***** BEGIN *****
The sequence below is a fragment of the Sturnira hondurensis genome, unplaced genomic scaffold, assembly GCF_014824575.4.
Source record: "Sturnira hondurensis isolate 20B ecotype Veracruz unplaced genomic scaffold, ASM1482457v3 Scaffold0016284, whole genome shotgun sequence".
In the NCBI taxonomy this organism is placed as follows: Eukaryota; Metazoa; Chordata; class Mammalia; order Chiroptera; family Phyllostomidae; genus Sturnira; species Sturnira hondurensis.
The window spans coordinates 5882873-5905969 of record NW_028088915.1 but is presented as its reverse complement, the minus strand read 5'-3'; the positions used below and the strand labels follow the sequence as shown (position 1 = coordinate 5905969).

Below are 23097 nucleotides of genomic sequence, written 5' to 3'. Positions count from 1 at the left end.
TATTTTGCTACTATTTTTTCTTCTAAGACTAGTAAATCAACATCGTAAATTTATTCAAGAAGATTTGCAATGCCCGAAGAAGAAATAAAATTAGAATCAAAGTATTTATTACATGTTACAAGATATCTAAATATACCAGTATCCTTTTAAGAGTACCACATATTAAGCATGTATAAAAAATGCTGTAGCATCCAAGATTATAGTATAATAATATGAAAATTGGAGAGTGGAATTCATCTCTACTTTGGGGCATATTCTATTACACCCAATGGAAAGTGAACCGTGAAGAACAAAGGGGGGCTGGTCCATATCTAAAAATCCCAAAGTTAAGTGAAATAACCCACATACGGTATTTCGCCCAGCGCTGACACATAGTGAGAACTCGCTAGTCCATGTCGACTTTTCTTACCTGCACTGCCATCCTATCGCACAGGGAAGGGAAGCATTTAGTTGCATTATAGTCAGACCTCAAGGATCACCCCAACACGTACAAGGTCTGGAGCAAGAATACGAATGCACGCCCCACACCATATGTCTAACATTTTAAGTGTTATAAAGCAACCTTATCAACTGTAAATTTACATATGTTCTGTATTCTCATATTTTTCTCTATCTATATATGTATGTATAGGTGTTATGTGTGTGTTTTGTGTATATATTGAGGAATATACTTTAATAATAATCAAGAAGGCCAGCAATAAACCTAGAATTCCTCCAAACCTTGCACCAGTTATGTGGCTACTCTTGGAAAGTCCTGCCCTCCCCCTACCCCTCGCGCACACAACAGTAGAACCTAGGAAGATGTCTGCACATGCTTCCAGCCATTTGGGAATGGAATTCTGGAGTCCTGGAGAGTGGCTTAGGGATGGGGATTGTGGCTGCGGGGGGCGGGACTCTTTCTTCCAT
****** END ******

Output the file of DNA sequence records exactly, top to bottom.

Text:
The sequence below is a fragment of the Sturnira hondurensis genome, unplaced genomic scaffold, assembly GCF_014824575.4.
Source record: "Sturnira hondurensis isolate 20B ecotype Veracruz unplaced genomic scaffold, ASM1482457v3 Scaffold0016284, whole genome shotgun sequence".
In the NCBI taxonomy this organism is placed as follows: Eukaryota; Metazoa; Chordata; class Mammalia; order Chiroptera; family Phyllostomidae; genus Sturnira; species Sturnira hondurensis.
The window spans coordinates 5882873-5905969 of record NW_028088915.1 but is presented as its reverse complement, the minus strand read 5'-3'; the positions used below and the strand labels follow the sequence as shown (position 1 = coordinate 5905969).

Below are 23097 nucleotides of genomic sequence, written 5' to 3'. Positions count from 1 at the left end.
TATTTTGCTACTATTTTTTCTTCTAAGACTAGTAAATCAACATCGTAAATTTATTCAAGAAGATTTGCAATGCCCGAAGAAGAAATAAAATTAGAATCAAAGTATTTATTACATGTTACAAGATATCTAAATATACCAGTATCCTTTTAAGAGTACCACATATTAAGCATGTATAAAAAATGCTGTAGCATCCAAGATTATAGTATAATAATATGAAAATTGGAGAGTGGAATTCATCTCTACTTTGGGGCATATTCTATTACACCCAATGGAAAGTGAACCGTGAAGAACAAAGGGGGGCTGGTCCATATCTAAAAATCCCAAAGTTAAGTGAAATAACCCACATACGGTATTTCGCCCAGCGCTGACACATAGTGAGAACTCGCTAGTCCATGTCGACTTTTCTTACCTGCACTGCCATCCTATCGCACAGGGAAGGGAAGCATTTAGTTGCATTATAGTCAGACCTCAAGGATCACCCCAACACGTACAAGGTCTGGAGCAAGAATACGAATGCACGCCCCACACCATATGTCTAACATTTTAAGTGTTATAAAGCAACCTTATCAACTGTAAATTTACATATGTTCTGTATTCTCATATTTTTCTCTATCTATATATGTATGTATAGGTGTTATGTGTGTGTTTTGTGTATATATTGAGGAATATACTTTAATAATAATCAAGAAGGCCAGCAATAAACCTAGAATTCCTCCAAACCTTGCACCAGTTATGTGGCTACTCTTGGAAAGTCCTGCCCTCCCCCTACCCCTCGCGCACACAACAGTAGAACCTAGGAAGATGTCTGCACATGCTTCCAGCCATTTGGGAATGGAATTCTGGAGTCCTGGAGAGTGGCTTAGGGATGGGGATTGTGGCTGCGGGGGGCGGGACTCTTTCTTCCAT